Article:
Browse

You are looking at 61 - 70 of 24,785 items for

Restricted access

Blair Mills, Brad Mayo, Francisco Tavares and Matthew Driller

Context: Given the relatively novel technique of tissue flossing is currently lacking in the research literature despite some positive findings in preliminary studies, the modality clearly requires further research. Current evidence suggests that band flossing results in performance improvements and may also be an effective method in injury prevention. Objective: Previous research has shown that tissue flossing may result in increased ankle range of motion, jump, and sprinting performance in recreational athletes. The present study aims to extend on this research, within an elite athlete sample. Design: Counterbalanced, cross-over design with experimental and control trials, separated by 1 week. Setting: University laboratory. Participants: Fourteen professional male rugby union athletes (mean [SD]: age 23.9 [2.7] y). Intervention: Application of a floss band to both ankles (FLOSS) for 2 minutes or without flossing of the ankle joints (CON) on 2 separate occasions. Main Outcome Measures: A weight-bearing lunge test, a countermovement jump test, and a 20-m sprint test at pre and at 5 and 30 minutes post application of the floss band or control. Results: There were no statistically significant interactions between treatment (FLOSS/CON) and time for any of the measured variables (P > .05). Effect size analysis revealed small benefits for FLOSS in comparison with CON for countermovement performance 5 minutes post (d = 0.28) and for 10-m (d = −0.45) and 15-m (d = −0.24) sprint time 30 minutes post. Conclusion: Findings from the current study suggest minimal benefits of tissue flossing when applied to the ankle joint in elite athletes for up to 30 minutes following their application.

Restricted access

Afshin Moghadasi, Gholamali Ghasemi, Ebrahim Sadeghi-Demneh and Masoud Etemadifar

Context: Muscle weakness and sensory deficits cause impaired balance and walking abilities that are prerequisites for independent activity of daily living in people with multiple sclerosis (MS). Recent physical exercises tailored to improve the activity of daily living people with MS have focused on the functional training. Objective: To investigate the effect of total body resistance exercise suspension training on mobility, proprioception, and muscle strength of the knee in people with MS. Design: Single-blind pretest and posttest control group design. Setting: Referral Center of Multiple Sclerosis Society. Participants: Thirty-four women with relapsing–remitting MS were participated in this study. The mean (SD) of their age was 36.44 (4.88) years, and the Expanded Disability Status Scale was 2.35 (0.94). The participants were divided into 2 groups: control group (n = 15) and training group (n = 19). Intervention: The training group performed the total body resistance exercise program for 8 weeks, 3 sessions per week. The control group received their usual care and daily activities. Outcomes were measured presessions and postsessions. Main Outcome Measures: Mobility was assessed with Timed Up and Go test, 10-m walk maximum test, 2 minute walk test, and 5-time sit-to-stand test. Knee proprioception absolute error and isometric strength of knee flexor and extensor muscles were measured by using a biodex isokinetic dynamometer. Results: In the training group, mobility (P = .001), maximal voluntary isometric contraction of knee flexor and extensor muscles in both legs (P > .05), and the knee proprioception absolute error in nondominant leg at 60° knee flexion (P = .02) improved significantly compared with the control group. Conclusion: Total body resistance exercise is a functional and safe intervention that can improve the mobility and muscles strength of the knee in a short period in people with MS.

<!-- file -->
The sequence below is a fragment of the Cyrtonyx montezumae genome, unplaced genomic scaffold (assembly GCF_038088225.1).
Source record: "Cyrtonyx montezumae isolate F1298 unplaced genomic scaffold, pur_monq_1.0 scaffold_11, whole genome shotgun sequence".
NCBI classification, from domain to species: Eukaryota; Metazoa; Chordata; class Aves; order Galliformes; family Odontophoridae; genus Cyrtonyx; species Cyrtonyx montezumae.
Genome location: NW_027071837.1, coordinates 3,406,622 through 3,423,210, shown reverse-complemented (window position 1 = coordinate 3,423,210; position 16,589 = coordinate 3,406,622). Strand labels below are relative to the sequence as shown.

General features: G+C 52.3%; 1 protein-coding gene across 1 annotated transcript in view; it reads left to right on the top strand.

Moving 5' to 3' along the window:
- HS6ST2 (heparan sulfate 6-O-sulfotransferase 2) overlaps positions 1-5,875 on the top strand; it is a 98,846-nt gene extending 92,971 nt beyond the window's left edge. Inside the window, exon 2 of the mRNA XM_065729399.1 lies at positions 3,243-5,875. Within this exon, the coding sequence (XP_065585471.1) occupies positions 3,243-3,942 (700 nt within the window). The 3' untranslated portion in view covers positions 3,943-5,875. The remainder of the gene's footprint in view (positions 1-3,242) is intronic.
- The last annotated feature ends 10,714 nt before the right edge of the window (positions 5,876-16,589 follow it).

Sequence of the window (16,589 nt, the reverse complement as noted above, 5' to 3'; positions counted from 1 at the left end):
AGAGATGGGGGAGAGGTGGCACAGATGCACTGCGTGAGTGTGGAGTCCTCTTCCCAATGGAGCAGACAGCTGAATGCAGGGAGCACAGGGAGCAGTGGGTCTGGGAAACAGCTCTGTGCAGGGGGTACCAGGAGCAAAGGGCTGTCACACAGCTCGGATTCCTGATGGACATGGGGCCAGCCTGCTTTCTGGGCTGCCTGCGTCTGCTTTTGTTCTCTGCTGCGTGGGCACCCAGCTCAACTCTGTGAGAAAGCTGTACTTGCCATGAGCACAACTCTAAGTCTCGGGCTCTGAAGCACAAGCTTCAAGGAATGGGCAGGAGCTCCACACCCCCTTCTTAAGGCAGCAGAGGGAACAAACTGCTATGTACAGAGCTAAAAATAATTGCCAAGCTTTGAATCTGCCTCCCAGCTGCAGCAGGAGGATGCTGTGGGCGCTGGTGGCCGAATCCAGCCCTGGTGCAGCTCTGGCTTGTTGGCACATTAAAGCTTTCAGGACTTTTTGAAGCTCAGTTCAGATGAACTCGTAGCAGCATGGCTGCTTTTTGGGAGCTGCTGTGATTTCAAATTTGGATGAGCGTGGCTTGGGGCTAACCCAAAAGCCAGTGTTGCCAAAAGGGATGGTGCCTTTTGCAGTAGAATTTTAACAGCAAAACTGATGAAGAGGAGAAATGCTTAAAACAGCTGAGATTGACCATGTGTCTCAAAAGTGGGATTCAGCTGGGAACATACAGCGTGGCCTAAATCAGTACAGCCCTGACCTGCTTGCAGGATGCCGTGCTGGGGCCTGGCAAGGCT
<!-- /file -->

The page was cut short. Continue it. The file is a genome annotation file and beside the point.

Restricted access

Mohamed Abdelmegeed, Everett Lohman, Noha Daher, June Kume and Hasan M. Syed

Context: In comparison with the published research on the surgical management of ulnar wrist pain, fewer studies that discuss the nonsurgical management of ulnar wrist pain exist. Objective: The purpose of this pilot study was to investigate the effect of ulnar-based wrist orthotics and strengthening exercises on subjects with ulnar wrist pain. Study Design: Prospective randomized controlled pilot study. Setting: Research laboratory. Participants: Thirty subjects with acute and subacute ulnar wrist pain and age ranging from 18 to 53. Interventions: Participants were randomized to receive either ulnar-based orthotics, ulnar-based orthotics plus strengthening exercises, or placebo intervention. Main Outcome Measures: The authors measured pain and function using the Patient-Rated Wrist Evaluation questionnaire, and grip strength using the JAMAR dynamometer, at baseline and at 2- and 4-week postrandomization. A mixed analysis of variance modeling was used to investigate the effect of the intervention over time. Results: There were statistically significant differences between the 2 intervention groups and the control group regarding improvement in pain, function, and strength, whereas there were no statistically significant differences between the 2 intervention groups over the 3 measurement occasions regarding the outcome measures. Conclusion: Based on the results, orthotics intervention is as effective as orthotics plus strengthening exercises in improving pain, function, and grip strength in subjects with ulnar wrist pain. Level of Evidence: Therapy, level 2b individual Randomized Controlled Trial.